Why global governance is failing, and what we can do about it
Do we need a radical new approach to global governance?
Published by Oxford University Press in 2013, Divided Nations is a new book written by Professor Ian Goldin.
With rapid globalization, the world is more deeply interconnected than ever before. While this has its advantages, it also brings with it systemic risks that are only just being identified and understood. Rapid urbanization, together with technological leaps mean that we are now physically and virtually closer than ever in humanity's history.
We face a number of international challenges - climate change, pandemics, finance, cyber security and migration - which spill over national boundaries. It is becoming increasingly apparent that the UN, the IMF, the World Bank - bodies created in a very different world, more than 60 years ago - are inadequate for the task of managing such risk in the 21st century.
Ian Goldin explores whether the answer is to reform existing structures, or to consider a new and radical approach. By setting out the nature of the problems and the various approaches to global governance, Goldin highlights the challenges that we are to overcome and considers a road map for the future.
Reviews and endorsements:
'Divided Nations is an absolutely remarkable book, which provides fresh and particularly useful theoretical as well as necessarily practive insights given the present challenges facing humanity.' -- Jean-Claude Trichet, former president of the European Central Bank and current chairman and CEO of the Group of Thirty
'At a time when, as Ian Goldin argues, global politics is gridlocked, we need greater international co-operation than ever before - and the institutions to sustain it - in order to cope with the sort of problems from economic imbalances to the environment which individual nation states cannot overcome on their own. Ian Goldin shows why this is imperative and how it could be done. We must hope that his optimism that the international community will wake up and act before it is too late is not misplaced. After all, there is, as was once famously said, no alternative.’ -- Lord Chris Patten, Chancellor, University of Oxford
'Ian Goldin has been in the kitchen, at a senior level, of national and international policymaking. It is a messy place. But, as he argues clearly and convincingly, our ability to co-operate across nations is crucial to the stability and growth of our economies. It is crucial too for the protection of our environment and reducing the grave risks of climate change. The necessary co-operation will not be easy but Goldin sets out clear principles and sketches out real possibilities. The world should listen.' -- Lord Nicholas Stern, IG Patel Professor of Economics, London School of Economics
‘Ian Goldin stylishly describes the Gordian knot of international governance and makes some sensible suggestions on how it might be cut.’ -- Mark Malloch-Brown, former UN Deputy Secretary-General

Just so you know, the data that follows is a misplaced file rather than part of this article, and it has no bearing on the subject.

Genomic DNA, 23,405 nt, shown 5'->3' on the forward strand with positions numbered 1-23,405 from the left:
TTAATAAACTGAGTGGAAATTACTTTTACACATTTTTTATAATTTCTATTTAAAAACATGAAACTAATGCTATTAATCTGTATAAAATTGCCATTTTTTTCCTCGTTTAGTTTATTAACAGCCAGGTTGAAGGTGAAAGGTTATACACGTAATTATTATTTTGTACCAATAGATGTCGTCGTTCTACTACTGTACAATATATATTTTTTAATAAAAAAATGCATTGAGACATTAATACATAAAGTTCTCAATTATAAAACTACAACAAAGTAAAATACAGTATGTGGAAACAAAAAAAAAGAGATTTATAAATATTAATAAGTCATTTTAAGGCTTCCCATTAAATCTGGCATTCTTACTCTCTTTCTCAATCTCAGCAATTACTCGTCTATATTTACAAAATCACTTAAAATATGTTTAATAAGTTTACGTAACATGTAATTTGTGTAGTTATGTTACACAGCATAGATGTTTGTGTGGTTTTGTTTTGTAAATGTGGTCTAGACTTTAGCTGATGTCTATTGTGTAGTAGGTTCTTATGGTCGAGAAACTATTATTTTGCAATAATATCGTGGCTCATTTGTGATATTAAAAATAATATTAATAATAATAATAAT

'Ian Goldin's book is a "must read" for those wanting to understand the paradox presented by globalization: a force for good but also a threat to humanity if not properly harnessed. Highly recommended for those seeking ways to ensure globalization works for all.' -- Pascal Lamy, Director-General, World Trade Organisation
‘Goldin is dead right. This could be the best century ever. Or the worst. As we shrink inexorably into a global village, the biggest challenge is how we manage global village governance. Goldin offers clear-headed analysis and practical, pragmatic solutions. A must-read.’ -- Kishore Mahbubani, Dean, Lee Kuan Yew School of Public Policy, NUS
'Lest we forget, the act of governance is the task of organising relations for desired outcomes. Globalisation has raised the need for governance as never before. Ian Goldin shows how the multilateral organisations, first convened 70 years ago, were structured for a different age. Further, there are major lacunae in functions that were not considered necessary then. Divided Nations diagnoses the problems in global governance and explains the costs of inaction. Students of global affairs must know, so that the deficiencies can be urgently addressed. Failure to appreciate the urgency is not an option! Ian Goldin’s work takes away the last excuses – no serious person can ever again claim, “We did not know.” '- Trevor Manuel, Minister and Chair of the National Planning Commission, South Africa
Press coverage and media reviews:
Big Idea: The Time for Divided Nations is Over
The Big Idea, 1 August 2013
Nations are divided, but we citizens need not be
Wired Magazine, June 2013
Ian Goldin Book: 'Divided Nations' discusses Global Governance (excerpt)
Huffington Post, 10 June 2013
Divided Nations: review
Times Higher Education, 6 June 2013
The ‘Global Village’ needs some Village Elders, says leading economist
Hay Festival News, 27 May 2013
Huffington Post, 14 May 2013
Book Show: Interview with Jenny Crwys-Williams
Radio 702, South Africa
Book Verdict: Review of Divided Nations
Library Journal, 1 May 2013
Do we need new Global Institutions?
The Globalist, 28/04/13
Professor Ian Goldin questions austerity measures
Herald Scotland, 21/04/13
Divided Nations: global challenges, global governance
Pod Academy interview 14/04/13 (podcast)
The Governance Lab @ NYU 9/04/13
An optimist’s view from the edge of the abyss
Financial Times 07/04/13
Review by John Bunzl, International Simultaneous Policy Organisation April 2012